Researchers Explain How We Learn by Observation
A recent brain imaging study helps explain how we learn to copy actions through observation. Functional magnetic resonance imaging (fMRI) of participants’ brains, while they watched someone else perform a task, suggests that areas of the brain are used in a similar way to when the person is actually moving.
One of the most recently developed forms of neuroimaging, fMRI allows the observation of neural activity in the brain by tracking changes in the blood flow to neurons.
Dr. Scott Frey of the University of Oregon and his team took fMRI scans of the brain while 19 college-aged, healthy participants watched films of other people building or taking apart objects using parts of Tinker Toys.
“We’ve been looking at the process of motor learning through observation in the context of procedures,” Dr. Frey said. “Teaching a physical skill often involves someone demonstrating the essential action components after which the learner tries to reproduce what has been observed.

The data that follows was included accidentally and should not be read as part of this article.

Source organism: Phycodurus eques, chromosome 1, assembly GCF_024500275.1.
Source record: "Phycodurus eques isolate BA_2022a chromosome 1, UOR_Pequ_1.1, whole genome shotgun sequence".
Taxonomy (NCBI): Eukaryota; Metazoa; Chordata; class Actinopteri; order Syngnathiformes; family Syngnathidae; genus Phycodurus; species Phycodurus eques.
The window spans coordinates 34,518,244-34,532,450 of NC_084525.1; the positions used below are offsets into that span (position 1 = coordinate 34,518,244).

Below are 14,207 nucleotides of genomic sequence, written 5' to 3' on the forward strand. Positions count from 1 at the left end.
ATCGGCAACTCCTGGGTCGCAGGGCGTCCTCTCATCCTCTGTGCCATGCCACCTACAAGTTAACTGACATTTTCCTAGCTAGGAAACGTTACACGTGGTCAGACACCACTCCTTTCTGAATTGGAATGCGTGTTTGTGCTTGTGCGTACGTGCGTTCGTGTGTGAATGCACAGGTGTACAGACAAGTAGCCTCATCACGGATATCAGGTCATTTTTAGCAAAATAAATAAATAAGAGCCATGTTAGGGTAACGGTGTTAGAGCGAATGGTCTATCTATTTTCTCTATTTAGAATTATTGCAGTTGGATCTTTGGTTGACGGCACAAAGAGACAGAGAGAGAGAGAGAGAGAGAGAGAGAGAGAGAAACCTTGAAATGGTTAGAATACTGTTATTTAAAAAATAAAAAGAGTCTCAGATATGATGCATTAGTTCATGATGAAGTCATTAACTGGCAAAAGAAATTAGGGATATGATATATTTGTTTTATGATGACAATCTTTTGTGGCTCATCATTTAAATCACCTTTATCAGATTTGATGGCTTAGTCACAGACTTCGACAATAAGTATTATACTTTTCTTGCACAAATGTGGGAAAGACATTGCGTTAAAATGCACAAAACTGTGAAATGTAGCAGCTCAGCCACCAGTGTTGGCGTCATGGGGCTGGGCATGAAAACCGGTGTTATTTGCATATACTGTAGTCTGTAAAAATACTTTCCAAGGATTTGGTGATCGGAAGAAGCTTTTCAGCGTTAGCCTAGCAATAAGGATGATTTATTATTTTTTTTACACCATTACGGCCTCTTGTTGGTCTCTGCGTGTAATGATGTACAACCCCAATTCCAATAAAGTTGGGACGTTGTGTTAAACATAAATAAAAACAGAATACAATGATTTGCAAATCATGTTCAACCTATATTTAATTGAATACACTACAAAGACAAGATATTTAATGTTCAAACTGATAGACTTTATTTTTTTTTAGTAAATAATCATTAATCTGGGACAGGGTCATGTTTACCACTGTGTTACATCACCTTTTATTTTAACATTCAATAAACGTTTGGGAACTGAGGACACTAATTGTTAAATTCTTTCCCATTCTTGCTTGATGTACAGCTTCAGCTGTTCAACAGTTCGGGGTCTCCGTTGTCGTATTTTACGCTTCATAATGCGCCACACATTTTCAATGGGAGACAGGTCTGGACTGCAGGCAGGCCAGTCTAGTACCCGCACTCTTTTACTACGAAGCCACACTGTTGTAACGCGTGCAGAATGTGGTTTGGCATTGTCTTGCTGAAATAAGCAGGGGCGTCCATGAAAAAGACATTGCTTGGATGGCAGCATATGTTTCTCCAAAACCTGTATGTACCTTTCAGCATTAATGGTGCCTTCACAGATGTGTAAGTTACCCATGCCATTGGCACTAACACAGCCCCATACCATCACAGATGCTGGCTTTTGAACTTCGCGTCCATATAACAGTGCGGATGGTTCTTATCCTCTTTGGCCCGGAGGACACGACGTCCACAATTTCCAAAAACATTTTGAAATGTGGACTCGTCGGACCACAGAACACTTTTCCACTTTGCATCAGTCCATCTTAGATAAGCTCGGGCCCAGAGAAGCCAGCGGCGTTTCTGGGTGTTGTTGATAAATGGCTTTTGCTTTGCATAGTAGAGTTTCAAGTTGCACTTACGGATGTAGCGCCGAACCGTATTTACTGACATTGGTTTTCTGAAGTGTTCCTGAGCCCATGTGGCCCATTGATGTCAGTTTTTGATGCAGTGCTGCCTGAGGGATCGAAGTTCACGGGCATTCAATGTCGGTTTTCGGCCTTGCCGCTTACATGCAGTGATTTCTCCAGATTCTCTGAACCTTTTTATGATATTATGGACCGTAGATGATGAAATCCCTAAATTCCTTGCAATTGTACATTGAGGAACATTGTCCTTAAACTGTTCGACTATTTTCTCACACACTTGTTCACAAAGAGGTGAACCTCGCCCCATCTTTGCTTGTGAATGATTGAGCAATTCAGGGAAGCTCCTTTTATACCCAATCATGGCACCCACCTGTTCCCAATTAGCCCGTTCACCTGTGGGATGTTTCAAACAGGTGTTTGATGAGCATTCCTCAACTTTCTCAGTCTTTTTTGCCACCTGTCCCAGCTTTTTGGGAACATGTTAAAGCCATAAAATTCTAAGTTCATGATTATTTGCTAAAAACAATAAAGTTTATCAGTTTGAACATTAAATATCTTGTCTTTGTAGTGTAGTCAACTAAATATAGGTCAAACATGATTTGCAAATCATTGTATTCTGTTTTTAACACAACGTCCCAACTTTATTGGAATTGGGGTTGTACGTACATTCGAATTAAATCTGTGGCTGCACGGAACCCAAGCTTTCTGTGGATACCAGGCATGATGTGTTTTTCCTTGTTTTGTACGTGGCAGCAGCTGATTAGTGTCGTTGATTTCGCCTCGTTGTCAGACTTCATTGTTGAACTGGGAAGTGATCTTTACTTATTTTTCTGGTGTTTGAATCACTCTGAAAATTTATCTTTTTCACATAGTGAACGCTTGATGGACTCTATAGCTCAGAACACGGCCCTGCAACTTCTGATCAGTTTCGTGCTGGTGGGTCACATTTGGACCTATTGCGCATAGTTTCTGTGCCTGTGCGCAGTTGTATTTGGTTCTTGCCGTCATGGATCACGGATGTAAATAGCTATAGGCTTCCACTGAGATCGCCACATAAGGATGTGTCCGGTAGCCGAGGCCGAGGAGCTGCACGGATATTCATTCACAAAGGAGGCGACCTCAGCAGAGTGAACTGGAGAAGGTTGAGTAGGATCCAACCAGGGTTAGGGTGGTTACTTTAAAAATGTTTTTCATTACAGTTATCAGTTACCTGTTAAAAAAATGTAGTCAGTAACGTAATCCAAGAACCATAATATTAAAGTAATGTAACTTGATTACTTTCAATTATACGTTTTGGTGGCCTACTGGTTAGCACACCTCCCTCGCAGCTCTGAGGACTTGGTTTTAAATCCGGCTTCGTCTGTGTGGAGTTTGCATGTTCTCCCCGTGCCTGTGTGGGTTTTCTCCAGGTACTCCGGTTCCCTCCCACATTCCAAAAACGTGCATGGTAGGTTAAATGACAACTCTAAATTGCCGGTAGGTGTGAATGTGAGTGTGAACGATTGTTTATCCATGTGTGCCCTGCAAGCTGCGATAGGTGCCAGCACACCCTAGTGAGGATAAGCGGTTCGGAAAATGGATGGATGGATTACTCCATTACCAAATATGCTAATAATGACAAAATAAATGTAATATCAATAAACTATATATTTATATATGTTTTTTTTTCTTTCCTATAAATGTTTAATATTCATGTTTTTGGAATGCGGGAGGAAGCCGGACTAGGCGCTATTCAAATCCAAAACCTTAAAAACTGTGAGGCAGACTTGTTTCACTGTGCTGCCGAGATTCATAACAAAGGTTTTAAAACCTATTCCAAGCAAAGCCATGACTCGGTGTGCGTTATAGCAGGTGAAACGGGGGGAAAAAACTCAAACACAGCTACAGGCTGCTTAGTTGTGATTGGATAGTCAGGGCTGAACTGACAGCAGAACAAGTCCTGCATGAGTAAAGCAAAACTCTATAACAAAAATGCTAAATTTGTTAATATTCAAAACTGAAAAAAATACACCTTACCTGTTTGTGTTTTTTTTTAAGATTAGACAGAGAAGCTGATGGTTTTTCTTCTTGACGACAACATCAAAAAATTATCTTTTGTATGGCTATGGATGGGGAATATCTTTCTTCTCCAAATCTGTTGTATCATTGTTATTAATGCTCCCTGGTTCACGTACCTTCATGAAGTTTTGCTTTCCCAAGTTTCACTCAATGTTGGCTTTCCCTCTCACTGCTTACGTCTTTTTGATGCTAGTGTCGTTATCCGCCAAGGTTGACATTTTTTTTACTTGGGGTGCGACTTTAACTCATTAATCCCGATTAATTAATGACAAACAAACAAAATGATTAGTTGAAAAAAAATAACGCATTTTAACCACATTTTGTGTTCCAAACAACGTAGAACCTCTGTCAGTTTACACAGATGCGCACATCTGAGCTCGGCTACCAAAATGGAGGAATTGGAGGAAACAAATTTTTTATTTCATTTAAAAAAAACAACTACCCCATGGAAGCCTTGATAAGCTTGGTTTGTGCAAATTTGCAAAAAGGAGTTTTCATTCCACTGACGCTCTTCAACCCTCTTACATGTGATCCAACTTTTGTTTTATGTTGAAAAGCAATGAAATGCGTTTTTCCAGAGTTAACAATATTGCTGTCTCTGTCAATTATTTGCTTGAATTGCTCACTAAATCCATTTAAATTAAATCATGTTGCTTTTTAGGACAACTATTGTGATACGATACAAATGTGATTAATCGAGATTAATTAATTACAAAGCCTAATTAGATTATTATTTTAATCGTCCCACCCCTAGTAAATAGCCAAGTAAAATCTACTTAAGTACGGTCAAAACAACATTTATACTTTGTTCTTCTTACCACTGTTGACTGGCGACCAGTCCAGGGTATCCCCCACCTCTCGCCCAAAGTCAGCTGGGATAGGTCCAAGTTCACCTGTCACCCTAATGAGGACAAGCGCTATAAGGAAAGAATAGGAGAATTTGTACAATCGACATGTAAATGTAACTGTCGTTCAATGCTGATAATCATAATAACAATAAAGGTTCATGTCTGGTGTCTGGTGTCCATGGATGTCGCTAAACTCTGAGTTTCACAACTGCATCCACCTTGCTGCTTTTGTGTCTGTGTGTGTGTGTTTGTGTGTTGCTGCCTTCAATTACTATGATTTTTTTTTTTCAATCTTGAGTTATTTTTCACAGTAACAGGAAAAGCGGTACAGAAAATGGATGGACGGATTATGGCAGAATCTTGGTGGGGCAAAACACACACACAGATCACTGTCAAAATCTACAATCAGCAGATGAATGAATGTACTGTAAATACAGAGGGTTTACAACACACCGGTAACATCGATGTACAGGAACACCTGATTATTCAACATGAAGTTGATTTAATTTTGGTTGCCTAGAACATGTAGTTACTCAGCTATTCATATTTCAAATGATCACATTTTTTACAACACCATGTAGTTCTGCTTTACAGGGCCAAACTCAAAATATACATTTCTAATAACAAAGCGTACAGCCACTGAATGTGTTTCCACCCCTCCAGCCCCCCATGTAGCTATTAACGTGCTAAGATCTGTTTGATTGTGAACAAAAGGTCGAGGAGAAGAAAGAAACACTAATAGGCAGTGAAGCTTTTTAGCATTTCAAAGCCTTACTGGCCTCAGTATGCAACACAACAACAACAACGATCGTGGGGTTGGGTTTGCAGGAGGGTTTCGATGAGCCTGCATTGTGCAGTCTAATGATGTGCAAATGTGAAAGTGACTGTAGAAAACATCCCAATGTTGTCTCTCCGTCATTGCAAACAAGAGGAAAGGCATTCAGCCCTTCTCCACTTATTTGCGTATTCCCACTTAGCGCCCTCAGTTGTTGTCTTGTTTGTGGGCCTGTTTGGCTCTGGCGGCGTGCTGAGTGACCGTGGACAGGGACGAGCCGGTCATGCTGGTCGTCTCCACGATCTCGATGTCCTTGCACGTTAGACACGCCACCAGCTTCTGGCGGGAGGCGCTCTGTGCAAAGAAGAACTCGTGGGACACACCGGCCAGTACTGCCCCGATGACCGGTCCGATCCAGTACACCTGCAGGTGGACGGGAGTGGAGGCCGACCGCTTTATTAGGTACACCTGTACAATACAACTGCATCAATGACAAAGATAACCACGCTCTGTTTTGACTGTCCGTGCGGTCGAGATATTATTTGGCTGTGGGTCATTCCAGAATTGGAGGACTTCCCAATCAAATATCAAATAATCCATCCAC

“This is true for behaviors ranging from learning to eat with utensils, playing an instrument or performing surgery. We wanted to know how the brain takes what is seen and translates it into a motor program for guiding skilled movements.”
In the study, brain scans of those simply watching were compared against scans from those planning to copy the actions in the correct order afterwards. Dr. Frey found that observing with the intention to copy used parts of the brain that also are used when learning by physically doing the activity. The participants’ accuracy in reproducing the actions a few minutes later was predicted by the amount of activity in the intraparietal sulcus (IPS), which is in the parietal lobe. This backs up previous findings that the IPS is involved in the processing of others’ intentions.
When the participants were asked to watch a film and copy the actions, but not necessarily in the same order, activity in these brain regions increased to a lesser extent. Dr. Frey believes that activity in the IPS may act as a “thermometer” to show how well a person is translating what they are seeing into plans for action.
“What appears vital is the intention of the observer, rather than simply the visual stimulus that is being viewed,” he said. “If the goal is to be able to do what you are seeing, then it appears that activity through your motor system is up-regulated substantially. This could prove important as a means of facilitating rehabilitation of individuals with movement impairments or paralyses.”